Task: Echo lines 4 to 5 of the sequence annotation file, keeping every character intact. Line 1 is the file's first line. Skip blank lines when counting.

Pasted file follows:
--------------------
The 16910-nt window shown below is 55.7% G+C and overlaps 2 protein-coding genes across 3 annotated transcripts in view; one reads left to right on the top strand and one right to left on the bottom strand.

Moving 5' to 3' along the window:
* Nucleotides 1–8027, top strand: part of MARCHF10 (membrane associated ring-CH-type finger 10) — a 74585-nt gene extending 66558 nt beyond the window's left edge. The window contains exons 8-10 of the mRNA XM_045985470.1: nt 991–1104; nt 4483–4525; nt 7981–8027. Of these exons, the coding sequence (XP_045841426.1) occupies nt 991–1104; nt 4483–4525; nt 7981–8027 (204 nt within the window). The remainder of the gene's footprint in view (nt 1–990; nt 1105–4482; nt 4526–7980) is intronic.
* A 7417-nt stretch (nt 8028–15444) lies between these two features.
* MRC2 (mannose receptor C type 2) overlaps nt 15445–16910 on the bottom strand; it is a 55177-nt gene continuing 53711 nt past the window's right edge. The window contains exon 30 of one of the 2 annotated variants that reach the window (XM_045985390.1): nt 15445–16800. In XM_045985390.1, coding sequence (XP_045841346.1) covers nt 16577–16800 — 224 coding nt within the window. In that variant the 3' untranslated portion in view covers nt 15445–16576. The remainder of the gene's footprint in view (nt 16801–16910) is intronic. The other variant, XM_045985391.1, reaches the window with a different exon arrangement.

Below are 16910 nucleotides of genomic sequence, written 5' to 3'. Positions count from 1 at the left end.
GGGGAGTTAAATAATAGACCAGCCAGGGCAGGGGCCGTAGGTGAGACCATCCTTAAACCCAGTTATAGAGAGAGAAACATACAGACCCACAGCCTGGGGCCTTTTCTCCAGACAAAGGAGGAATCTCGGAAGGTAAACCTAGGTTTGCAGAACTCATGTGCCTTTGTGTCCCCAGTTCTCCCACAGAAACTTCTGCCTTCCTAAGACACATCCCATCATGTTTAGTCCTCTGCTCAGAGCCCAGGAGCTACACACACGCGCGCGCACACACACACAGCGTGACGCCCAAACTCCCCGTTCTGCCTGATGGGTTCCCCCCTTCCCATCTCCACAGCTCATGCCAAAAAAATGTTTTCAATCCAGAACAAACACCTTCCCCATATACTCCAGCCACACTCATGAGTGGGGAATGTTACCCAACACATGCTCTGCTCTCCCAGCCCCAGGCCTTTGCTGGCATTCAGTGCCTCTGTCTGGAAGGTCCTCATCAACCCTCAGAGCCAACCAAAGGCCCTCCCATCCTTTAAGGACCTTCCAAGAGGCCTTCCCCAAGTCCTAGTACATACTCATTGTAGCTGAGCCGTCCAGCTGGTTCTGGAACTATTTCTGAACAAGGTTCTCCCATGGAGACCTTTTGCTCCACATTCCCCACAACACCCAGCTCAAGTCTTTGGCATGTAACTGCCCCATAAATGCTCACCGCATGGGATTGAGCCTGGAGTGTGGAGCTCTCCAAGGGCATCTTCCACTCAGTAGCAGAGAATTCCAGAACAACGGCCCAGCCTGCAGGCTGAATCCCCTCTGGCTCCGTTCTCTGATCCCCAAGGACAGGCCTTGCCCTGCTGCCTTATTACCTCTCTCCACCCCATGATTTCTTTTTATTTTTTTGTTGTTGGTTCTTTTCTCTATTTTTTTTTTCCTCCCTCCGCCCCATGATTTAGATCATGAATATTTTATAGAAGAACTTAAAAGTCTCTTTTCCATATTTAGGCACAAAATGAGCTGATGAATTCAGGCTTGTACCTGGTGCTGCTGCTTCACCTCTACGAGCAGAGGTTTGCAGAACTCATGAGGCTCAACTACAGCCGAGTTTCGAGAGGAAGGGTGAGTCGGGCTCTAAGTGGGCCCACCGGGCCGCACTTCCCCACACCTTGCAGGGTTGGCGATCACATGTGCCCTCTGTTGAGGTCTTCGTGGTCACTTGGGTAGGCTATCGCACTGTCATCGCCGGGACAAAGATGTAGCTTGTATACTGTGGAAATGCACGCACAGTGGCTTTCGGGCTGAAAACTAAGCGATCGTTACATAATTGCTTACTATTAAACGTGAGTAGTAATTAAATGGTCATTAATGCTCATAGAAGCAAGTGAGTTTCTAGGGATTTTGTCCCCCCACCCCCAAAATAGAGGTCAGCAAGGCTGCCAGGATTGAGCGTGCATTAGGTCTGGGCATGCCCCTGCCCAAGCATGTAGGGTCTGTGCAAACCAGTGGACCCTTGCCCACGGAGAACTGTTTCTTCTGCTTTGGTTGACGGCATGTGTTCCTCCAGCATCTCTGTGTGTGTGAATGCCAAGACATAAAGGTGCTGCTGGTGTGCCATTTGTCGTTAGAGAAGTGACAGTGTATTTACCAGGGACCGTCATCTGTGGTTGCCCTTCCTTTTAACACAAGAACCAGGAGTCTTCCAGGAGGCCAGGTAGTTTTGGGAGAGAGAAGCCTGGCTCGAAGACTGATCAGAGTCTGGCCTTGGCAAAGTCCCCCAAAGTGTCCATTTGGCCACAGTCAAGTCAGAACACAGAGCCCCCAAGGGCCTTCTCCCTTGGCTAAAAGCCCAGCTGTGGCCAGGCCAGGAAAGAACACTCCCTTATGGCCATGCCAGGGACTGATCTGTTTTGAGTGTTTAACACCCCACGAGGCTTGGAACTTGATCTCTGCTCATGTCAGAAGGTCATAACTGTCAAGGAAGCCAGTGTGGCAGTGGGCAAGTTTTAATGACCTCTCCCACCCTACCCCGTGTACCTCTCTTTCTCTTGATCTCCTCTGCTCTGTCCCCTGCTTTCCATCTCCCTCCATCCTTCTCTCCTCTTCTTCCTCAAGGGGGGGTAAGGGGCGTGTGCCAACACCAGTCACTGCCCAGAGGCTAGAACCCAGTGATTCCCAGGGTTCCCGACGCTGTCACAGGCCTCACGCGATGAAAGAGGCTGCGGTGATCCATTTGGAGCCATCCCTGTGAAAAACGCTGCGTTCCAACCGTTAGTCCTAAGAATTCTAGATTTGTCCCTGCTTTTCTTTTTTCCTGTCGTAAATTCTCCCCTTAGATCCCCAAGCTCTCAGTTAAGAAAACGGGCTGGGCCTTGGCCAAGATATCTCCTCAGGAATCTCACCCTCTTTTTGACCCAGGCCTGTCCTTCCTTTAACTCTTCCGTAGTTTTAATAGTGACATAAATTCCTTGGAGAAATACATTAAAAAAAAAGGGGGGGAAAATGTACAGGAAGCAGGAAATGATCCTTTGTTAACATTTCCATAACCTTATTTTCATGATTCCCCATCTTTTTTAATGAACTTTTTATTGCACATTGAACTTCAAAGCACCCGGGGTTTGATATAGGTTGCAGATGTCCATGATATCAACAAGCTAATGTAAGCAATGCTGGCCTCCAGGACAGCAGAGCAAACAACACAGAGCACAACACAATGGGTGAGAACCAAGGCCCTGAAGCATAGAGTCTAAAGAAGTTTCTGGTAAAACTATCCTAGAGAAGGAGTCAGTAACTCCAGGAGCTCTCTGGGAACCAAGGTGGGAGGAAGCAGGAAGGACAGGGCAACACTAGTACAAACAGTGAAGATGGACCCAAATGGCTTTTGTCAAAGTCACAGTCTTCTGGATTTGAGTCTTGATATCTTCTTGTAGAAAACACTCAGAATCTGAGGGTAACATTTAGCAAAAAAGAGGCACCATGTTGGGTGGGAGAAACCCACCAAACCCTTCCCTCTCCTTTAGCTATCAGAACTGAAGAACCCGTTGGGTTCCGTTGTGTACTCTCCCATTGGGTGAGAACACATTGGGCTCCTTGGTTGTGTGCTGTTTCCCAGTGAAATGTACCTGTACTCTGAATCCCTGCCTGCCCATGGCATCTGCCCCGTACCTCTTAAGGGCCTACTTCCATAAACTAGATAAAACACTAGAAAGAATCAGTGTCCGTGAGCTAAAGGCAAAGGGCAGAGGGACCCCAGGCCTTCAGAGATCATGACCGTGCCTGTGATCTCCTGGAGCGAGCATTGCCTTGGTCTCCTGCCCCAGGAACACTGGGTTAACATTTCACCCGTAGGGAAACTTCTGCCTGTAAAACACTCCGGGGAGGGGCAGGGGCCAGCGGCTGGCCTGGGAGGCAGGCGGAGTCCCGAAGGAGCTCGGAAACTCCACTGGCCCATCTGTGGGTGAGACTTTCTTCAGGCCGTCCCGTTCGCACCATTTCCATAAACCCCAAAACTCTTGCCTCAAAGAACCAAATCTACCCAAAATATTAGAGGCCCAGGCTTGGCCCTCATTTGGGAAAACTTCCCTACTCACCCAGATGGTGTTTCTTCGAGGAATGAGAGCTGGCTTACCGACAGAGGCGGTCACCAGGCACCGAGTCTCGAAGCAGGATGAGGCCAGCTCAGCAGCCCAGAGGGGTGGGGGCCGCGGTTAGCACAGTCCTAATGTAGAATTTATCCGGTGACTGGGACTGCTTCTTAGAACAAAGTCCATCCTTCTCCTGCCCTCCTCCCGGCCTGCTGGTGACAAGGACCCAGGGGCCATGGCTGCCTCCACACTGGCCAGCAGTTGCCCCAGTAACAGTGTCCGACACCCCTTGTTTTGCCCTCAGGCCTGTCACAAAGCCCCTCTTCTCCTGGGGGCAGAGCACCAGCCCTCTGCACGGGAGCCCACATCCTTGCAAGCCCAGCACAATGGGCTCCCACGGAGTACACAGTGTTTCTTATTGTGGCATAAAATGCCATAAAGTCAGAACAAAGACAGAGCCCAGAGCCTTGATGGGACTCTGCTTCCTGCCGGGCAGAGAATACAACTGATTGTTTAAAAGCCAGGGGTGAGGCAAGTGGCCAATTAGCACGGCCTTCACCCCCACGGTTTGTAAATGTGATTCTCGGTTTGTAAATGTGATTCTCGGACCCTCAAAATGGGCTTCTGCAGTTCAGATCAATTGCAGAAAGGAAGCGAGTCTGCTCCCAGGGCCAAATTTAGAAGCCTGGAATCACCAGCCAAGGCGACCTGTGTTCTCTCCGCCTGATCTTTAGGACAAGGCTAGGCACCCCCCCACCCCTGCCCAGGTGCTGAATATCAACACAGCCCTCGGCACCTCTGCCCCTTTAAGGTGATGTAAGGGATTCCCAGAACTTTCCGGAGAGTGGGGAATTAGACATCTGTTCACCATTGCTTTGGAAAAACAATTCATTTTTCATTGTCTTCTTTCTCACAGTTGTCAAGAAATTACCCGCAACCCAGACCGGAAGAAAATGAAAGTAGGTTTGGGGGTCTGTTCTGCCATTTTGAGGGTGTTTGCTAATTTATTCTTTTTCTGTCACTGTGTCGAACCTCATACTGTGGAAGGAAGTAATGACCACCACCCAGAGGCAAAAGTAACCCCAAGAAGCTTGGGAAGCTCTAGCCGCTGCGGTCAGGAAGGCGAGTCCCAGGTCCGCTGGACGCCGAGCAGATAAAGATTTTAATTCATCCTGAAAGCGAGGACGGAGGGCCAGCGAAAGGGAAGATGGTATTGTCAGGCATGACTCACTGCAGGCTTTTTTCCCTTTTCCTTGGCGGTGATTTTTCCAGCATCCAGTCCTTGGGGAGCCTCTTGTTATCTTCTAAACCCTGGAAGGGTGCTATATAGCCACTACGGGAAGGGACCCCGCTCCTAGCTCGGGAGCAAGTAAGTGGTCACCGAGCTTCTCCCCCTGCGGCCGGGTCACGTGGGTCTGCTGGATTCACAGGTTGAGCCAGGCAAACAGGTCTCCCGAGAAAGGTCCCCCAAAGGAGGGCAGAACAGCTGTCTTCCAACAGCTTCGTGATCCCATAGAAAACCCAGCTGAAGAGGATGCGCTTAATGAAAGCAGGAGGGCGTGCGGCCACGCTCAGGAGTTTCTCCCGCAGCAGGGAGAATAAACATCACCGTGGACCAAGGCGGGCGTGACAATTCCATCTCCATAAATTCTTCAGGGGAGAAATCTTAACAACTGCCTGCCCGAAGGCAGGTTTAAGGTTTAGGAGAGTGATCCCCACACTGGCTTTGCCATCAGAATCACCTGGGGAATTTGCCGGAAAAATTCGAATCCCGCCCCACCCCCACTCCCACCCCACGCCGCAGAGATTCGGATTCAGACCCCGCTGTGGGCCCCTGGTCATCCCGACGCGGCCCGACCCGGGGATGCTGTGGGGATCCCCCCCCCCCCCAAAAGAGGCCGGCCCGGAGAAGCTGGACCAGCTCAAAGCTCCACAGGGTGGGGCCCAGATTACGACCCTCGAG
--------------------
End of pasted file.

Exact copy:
* A 7417-nt stretch (nt 8028–15444) lies between these two features.
* MRC2 (mannose receptor C type 2) overlaps nt 15445–16910 on the bottom strand; it is a 55177-nt gene continuing 53711 nt past the window's right edge. The window contains exon 30 of one of the 2 annotated variants that reach the window (XM_045985390.1): nt 15445–16800. In XM_045985390.1, coding sequence (XP_045841346.1) covers nt 16577–16800 — 224 coding nt within the window. In that variant the 3' untranslated portion in view covers nt 15445–16576. The remainder of the gene's footprint in view (nt 16801–16910) is intronic. The other variant, XM_045985391.1, reaches the window with a different exon arrangement.